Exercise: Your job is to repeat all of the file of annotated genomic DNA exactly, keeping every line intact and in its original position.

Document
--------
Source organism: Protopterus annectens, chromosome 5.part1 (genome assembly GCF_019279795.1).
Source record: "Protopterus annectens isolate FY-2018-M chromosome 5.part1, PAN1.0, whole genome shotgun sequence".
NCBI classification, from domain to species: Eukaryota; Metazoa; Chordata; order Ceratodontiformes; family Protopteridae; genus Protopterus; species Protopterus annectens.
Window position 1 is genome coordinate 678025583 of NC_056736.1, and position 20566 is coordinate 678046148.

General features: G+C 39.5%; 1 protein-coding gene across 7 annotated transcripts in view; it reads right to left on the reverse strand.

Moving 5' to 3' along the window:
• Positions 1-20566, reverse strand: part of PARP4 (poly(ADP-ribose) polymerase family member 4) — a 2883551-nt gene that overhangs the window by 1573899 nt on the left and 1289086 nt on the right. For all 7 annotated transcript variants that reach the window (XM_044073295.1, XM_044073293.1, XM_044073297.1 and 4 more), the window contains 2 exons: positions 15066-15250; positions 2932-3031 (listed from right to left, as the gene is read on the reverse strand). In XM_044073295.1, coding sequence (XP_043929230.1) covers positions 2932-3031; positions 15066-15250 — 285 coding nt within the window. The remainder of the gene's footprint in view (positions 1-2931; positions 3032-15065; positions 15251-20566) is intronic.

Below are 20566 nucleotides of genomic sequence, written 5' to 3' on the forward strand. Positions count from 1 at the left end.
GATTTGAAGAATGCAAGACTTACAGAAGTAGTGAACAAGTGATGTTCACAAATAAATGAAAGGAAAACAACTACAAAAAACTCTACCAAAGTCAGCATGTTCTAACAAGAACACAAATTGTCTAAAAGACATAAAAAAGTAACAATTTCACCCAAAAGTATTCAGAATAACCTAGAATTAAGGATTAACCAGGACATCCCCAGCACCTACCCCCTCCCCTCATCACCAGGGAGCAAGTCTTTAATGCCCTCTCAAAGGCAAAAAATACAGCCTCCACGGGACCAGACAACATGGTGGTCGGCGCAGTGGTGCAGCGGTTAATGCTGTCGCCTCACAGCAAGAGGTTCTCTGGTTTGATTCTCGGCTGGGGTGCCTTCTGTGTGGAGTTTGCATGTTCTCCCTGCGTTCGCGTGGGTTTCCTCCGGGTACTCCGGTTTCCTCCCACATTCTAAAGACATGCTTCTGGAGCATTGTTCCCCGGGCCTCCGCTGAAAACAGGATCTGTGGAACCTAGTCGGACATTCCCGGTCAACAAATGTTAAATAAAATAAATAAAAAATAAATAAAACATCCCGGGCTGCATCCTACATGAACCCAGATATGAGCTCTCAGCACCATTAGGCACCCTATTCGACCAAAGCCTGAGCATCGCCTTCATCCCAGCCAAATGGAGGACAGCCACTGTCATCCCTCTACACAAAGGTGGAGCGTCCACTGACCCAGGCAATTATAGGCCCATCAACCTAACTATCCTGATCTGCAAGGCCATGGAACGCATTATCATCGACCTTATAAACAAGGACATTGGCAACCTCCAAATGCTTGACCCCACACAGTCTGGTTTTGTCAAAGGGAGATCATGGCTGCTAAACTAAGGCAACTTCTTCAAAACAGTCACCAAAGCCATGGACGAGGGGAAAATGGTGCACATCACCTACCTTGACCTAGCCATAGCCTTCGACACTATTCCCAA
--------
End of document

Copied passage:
Source organism: Protopterus annectens, chromosome 5.part1 (genome assembly GCF_019279795.1).
Source record: "Protopterus annectens isolate FY-2018-M chromosome 5.part1, PAN1.0, whole genome shotgun sequence".
NCBI classification, from domain to species: Eukaryota; Metazoa; Chordata; order Ceratodontiformes; family Protopteridae; genus Protopterus; species Protopterus annectens.
Window position 1 is genome coordinate 678025583 of NC_056736.1, and position 20566 is coordinate 678046148.

General features: G+C 39.5%; 1 protein-coding gene across 7 annotated transcripts in view; it reads right to left on the reverse strand.

Moving 5' to 3' along the window:
• Positions 1-20566, reverse strand: part of PARP4 (poly(ADP-ribose) polymerase family member 4) — a 2883551-nt gene that overhangs the window by 1573899 nt on the left and 1289086 nt on the right. For all 7 annotated transcript variants that reach the window (XM_044073295.1, XM_044073293.1, XM_044073297.1 and 4 more), the window contains 2 exons: positions 15066-15250; positions 2932-3031 (listed from right to left, as the gene is read on the reverse strand). In XM_044073295.1, coding sequence (XP_043929230.1) covers positions 2932-3031; positions 15066-15250 — 285 coding nt within the window. The remainder of the gene's footprint in view (positions 1-2931; positions 3032-15065; positions 15251-20566) is intronic.

Below are 20566 nucleotides of genomic sequence, written 5' to 3' on the forward strand. Positions count from 1 at the left end.
GATTTGAAGAATGCAAGACTTACAGAAGTAGTGAACAAGTGATGTTCACAAATAAATGAAAGGAAAACAACTACAAAAAACTCTACCAAAGTCAGCATGTTCTAACAAGAACACAAATTGTCTAAAAGACATAAAAAAGTAACAATTTCACCCAAAAGTATTCAGAATAACCTAGAATTAAGGATTAACCAGGACATCCCCAGCACCTACCCCCTCCCCTCATCACCAGGGAGCAAGTCTTTAATGCCCTCTCAAAGGCAAAAAATACAGCCTCCACGGGACCAGACAACATGGTGGTCGGCGCAGTGGTGCAGCGGTTAATGCTGTCGCCTCACAGCAAGAGGTTCTCTGGTTTGATTCTCGGCTGGGGTGCCTTCTGTGTGGAGTTTGCATGTTCTCCCTGCGTTCGCGTGGGTTTCCTCCGGGTACTCCGGTTTCCTCCCACATTCTAAAGACATGCTTCTGGAGCATTGTTCCCCGGGCCTCCGCTGAAAACAGGATCTGTGGAACCTAGTCGGACATTCCCGGTCAACAAATGTTAAATAAAATAAATAAAAAATAAATAAAACATCCCGGGCTGCATCCTACATGAACCCAGATATGAGCTCTCAGCACCATTAGGCACCCTATTCGACCAAAGCCTGAGCATCGCCTTCATCCCAGCCAAATGGAGGACAGCCACTGTCATCCCTCTACACAAAGGTGGAGCGTCCACTGACCCAGGCAATTATAGGCCCATCAACCTAACTATCCTGATCTGCAAGGCCATGGAACGCATTATCATCGACCTTATAAACAAGGACATTGGCAACCTCCAAATGCTTGACCCCACACAGTCTGGTTTTGTCAAAGGGAGATCATGGCTGCTAAACTAAGGCAACTTCTTCAAAACAGTCACCAAAGCCATGGACGAGGGGAAAATGGTGCACATCACCTACCTTGACCTAGCCATAGCCTTCGACACTATTCCCAA